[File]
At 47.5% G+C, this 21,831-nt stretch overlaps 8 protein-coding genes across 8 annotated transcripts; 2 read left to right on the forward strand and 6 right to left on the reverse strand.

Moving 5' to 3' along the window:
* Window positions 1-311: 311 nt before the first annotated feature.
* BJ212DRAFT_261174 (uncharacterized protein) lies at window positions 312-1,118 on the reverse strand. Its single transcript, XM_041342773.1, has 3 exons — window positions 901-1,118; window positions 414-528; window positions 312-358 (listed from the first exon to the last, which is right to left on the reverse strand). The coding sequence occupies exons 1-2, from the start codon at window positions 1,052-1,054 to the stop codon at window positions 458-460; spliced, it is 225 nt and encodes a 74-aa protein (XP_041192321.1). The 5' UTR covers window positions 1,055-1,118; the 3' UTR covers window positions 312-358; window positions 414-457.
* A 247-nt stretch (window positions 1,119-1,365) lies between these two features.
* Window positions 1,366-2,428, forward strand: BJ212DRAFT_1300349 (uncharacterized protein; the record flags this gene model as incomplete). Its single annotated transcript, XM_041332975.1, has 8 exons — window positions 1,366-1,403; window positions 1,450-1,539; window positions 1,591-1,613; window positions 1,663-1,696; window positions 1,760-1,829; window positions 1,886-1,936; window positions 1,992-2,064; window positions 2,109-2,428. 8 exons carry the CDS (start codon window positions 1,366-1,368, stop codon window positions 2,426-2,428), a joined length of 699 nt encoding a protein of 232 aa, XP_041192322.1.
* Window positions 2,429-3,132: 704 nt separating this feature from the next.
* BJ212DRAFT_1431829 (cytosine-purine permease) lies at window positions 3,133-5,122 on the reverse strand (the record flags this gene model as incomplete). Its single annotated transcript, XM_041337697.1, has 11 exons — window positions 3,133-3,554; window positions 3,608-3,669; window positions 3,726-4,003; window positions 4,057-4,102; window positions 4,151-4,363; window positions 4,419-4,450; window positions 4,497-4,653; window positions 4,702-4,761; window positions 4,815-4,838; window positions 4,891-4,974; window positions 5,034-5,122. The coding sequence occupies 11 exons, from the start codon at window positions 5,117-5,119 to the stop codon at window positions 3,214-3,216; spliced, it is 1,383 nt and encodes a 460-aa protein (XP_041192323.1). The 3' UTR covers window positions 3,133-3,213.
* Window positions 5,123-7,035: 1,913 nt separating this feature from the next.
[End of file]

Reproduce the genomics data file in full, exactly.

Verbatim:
At 47.5% G+C, this 21,831-nt stretch overlaps 8 protein-coding genes across 8 annotated transcripts; 2 read left to right on the forward strand and 6 right to left on the reverse strand.

Moving 5' to 3' along the window:
* Window positions 1-311: 311 nt before the first annotated feature.
* BJ212DRAFT_261174 (uncharacterized protein) lies at window positions 312-1,118 on the reverse strand. Its single transcript, XM_041342773.1, has 3 exons — window positions 901-1,118; window positions 414-528; window positions 312-358 (listed from the first exon to the last, which is right to left on the reverse strand). The coding sequence occupies exons 1-2, from the start codon at window positions 1,052-1,054 to the stop codon at window positions 458-460; spliced, it is 225 nt and encodes a 74-aa protein (XP_041192321.1). The 5' UTR covers window positions 1,055-1,118; the 3' UTR covers window positions 312-358; window positions 414-457.
* A 247-nt stretch (window positions 1,119-1,365) lies between these two features.
* Window positions 1,366-2,428, forward strand: BJ212DRAFT_1300349 (uncharacterized protein; the record flags this gene model as incomplete). Its single annotated transcript, XM_041332975.1, has 8 exons — window positions 1,366-1,403; window positions 1,450-1,539; window positions 1,591-1,613; window positions 1,663-1,696; window positions 1,760-1,829; window positions 1,886-1,936; window positions 1,992-2,064; window positions 2,109-2,428. 8 exons carry the CDS (start codon window positions 1,366-1,368, stop codon window positions 2,426-2,428), a joined length of 699 nt encoding a protein of 232 aa, XP_041192322.1.
* Window positions 2,429-3,132: 704 nt separating this feature from the next.
* BJ212DRAFT_1431829 (cytosine-purine permease) lies at window positions 3,133-5,122 on the reverse strand (the record flags this gene model as incomplete). Its single annotated transcript, XM_041337697.1, has 11 exons — window positions 3,133-3,554; window positions 3,608-3,669; window positions 3,726-4,003; window positions 4,057-4,102; window positions 4,151-4,363; window positions 4,419-4,450; window positions 4,497-4,653; window positions 4,702-4,761; window positions 4,815-4,838; window positions 4,891-4,974; window positions 5,034-5,122. The coding sequence occupies 11 exons, from the start codon at window positions 5,117-5,119 to the stop codon at window positions 3,214-3,216; spliced, it is 1,383 nt and encodes a 460-aa protein (XP_041192323.1). The 3' UTR covers window positions 3,133-3,213.
* Window positions 5,123-7,035: 1,913 nt separating this feature from the next.